A Seneca Legend
A boy was once told that he must not shoot wrens, for the wren is a strange bird, difficult to hit and mysterious in its ways. One day he went out to hunt when the sun was already beyond the middle of the sky. He soon saw a wren and although warned he determined to try his luck in killing it.
He shot arrow after arrow, but no use, he could not hit the bird. Sometimes it dodged the arrows, sometimes it flew to another tree. All his efforts were vain.
At last he hid behind a bush and waited till he had an excellent aim, then he let his arrow fly. It just grazed the top of the bird's head, scratching the skin. The wren flew away fluttering. The boy watched till it disappeared behind a log at some distance in the thicket, then he ran forward quickly.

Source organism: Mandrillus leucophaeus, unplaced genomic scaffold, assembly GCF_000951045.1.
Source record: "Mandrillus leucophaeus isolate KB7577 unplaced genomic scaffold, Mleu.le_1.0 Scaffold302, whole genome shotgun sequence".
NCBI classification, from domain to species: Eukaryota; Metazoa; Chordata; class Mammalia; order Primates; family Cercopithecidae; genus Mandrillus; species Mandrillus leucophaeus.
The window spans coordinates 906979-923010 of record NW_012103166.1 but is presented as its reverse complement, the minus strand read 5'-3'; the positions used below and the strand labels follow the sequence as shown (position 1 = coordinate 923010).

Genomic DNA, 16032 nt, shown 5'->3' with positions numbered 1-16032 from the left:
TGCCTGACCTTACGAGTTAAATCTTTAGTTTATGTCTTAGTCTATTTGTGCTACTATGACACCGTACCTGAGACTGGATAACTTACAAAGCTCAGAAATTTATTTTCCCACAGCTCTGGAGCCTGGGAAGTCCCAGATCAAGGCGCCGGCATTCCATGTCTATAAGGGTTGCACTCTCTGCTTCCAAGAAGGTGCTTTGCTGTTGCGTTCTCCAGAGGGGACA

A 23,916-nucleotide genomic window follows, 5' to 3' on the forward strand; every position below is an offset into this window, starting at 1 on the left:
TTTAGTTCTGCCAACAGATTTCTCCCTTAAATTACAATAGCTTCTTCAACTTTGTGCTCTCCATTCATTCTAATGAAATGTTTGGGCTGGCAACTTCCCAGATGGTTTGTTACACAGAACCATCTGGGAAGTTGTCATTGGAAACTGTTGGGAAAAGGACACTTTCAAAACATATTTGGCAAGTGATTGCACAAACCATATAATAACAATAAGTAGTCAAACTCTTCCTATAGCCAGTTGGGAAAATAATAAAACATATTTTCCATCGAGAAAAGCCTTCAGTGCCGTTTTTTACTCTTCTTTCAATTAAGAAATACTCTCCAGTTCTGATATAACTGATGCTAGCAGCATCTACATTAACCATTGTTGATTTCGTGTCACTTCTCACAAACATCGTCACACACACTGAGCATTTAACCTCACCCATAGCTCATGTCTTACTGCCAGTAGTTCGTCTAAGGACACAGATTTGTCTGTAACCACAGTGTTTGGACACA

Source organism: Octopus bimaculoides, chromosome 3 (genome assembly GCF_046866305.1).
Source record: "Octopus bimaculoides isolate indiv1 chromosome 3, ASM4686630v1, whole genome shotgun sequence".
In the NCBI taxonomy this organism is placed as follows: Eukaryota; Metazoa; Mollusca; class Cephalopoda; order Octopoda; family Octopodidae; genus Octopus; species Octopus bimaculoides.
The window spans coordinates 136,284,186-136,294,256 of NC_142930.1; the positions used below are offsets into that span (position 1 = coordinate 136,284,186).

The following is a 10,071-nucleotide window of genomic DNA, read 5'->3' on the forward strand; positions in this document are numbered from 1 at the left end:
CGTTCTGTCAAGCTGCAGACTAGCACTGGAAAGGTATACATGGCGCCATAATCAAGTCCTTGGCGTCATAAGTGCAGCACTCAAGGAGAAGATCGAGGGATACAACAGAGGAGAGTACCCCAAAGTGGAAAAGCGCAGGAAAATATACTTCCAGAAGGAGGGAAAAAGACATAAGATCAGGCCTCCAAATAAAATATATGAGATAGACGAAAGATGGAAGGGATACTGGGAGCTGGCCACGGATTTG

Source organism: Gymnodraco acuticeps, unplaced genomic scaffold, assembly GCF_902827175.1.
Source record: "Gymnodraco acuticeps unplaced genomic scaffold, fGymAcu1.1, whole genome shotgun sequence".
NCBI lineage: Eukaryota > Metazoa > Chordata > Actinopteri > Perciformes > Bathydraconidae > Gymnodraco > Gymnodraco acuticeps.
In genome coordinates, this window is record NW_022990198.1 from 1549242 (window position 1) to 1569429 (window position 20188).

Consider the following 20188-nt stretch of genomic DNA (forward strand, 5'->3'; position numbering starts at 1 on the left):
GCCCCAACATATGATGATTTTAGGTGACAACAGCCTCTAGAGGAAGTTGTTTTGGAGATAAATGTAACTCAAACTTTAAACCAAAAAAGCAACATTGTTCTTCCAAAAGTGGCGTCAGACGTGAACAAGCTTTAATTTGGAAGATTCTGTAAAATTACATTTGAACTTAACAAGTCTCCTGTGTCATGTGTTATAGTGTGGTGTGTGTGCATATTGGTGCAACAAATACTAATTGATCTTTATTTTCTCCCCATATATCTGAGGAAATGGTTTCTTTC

As he got near the log he heard groans and low cries of pain, and looking over the log he saw a man lying on the ground, apparently in great pain. His scalp was gone and the whole top of his head was covered with blood.
The boy, terribly frightened, ran home and told what had happened. People hurried back with him to aid the wounded man, but they could find no trace of him; the wren had flown.
The wren is to this day called "the bird without a scalp."
It had turned itself into a man to avoid being captured while stunned by pain.
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